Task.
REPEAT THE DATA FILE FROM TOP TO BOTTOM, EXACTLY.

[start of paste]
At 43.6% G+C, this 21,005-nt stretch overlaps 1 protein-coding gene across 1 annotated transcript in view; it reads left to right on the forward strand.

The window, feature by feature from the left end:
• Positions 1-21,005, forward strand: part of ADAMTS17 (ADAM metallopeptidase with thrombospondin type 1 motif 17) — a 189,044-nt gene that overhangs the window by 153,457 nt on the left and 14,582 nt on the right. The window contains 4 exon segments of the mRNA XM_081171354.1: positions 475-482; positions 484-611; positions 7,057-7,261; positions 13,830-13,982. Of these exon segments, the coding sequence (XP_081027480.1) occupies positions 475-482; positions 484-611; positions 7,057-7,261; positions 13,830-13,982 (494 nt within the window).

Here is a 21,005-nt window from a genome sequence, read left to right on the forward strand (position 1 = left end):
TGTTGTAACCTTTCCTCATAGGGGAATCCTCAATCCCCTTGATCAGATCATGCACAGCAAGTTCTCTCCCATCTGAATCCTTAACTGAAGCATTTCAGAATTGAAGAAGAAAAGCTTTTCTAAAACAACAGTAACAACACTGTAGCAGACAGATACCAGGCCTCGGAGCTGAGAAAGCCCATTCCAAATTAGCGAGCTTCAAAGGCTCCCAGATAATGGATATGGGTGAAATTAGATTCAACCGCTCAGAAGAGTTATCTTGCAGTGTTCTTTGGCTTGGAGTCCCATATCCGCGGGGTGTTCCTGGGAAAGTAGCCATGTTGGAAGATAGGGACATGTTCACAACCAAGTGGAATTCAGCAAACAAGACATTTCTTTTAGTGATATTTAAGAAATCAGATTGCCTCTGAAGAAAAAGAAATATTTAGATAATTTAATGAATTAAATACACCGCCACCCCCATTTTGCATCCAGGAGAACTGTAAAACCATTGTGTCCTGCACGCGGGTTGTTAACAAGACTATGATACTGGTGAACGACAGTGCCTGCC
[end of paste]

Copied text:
At 43.6% G+C, this 21,005-nt stretch overlaps 1 protein-coding gene across 1 annotated transcript in view; it reads left to right on the forward strand.

The window, feature by feature from the left end:
• Positions 1-21,005, forward strand: part of ADAMTS17 (ADAM metallopeptidase with thrombospondin type 1 motif 17) — a 189,044-nt gene that overhangs the window by 153,457 nt on the left and 14,582 nt on the right. The window contains 4 exon segments of the mRNA XM_081171354.1: positions 475-482; positions 484-611; positions 7,057-7,261; positions 13,830-13,982. Of these exon segments, the coding sequence (XP_081027480.1) occupies positions 475-482; positions 484-611; positions 7,057-7,261; positions 13,830-13,982 (494 nt within the window).

Here is a 21,005-nt window from a genome sequence, read left to right on the forward strand (position 1 = left end):
TGTTGTAACCTTTCCTCATAGGGGAATCCTCAATCCCCTTGATCAGATCATGCACAGCAAGTTCTCTCCCATCTGAATCCTTAACTGAAGCATTTCAGAATTGAAGAAGAAAAGCTTTTCTAAAACAACAGTAACAACACTGTAGCAGACAGATACCAGGCCTCGGAGCTGAGAAAGCCCATTCCAAATTAGCGAGCTTCAAAGGCTCCCAGATAATGGATATGGGTGAAATTAGATTCAACCGCTCAGAAGAGTTATCTTGCAGTGTTCTTTGGCTTGGAGTCCCATATCCGCGGGGTGTTCCTGGGAAAGTAGCCATGTTGGAAGATAGGGACATGTTCACAACCAAGTGGAATTCAGCAAACAAGACATTTCTTTTAGTGATATTTAAGAAATCAGATTGCCTCTGAAGAAAAAGAAATATTTAGATAATTTAATGAATTAAATACACCGCCACCCCCATTTTGCATCCAGGAGAACTGTAAAACCATTGTGTCCTGCACGCGGGTTGTTAACAAGACTATGATACTGGTGAACGACAGTGCCTGCC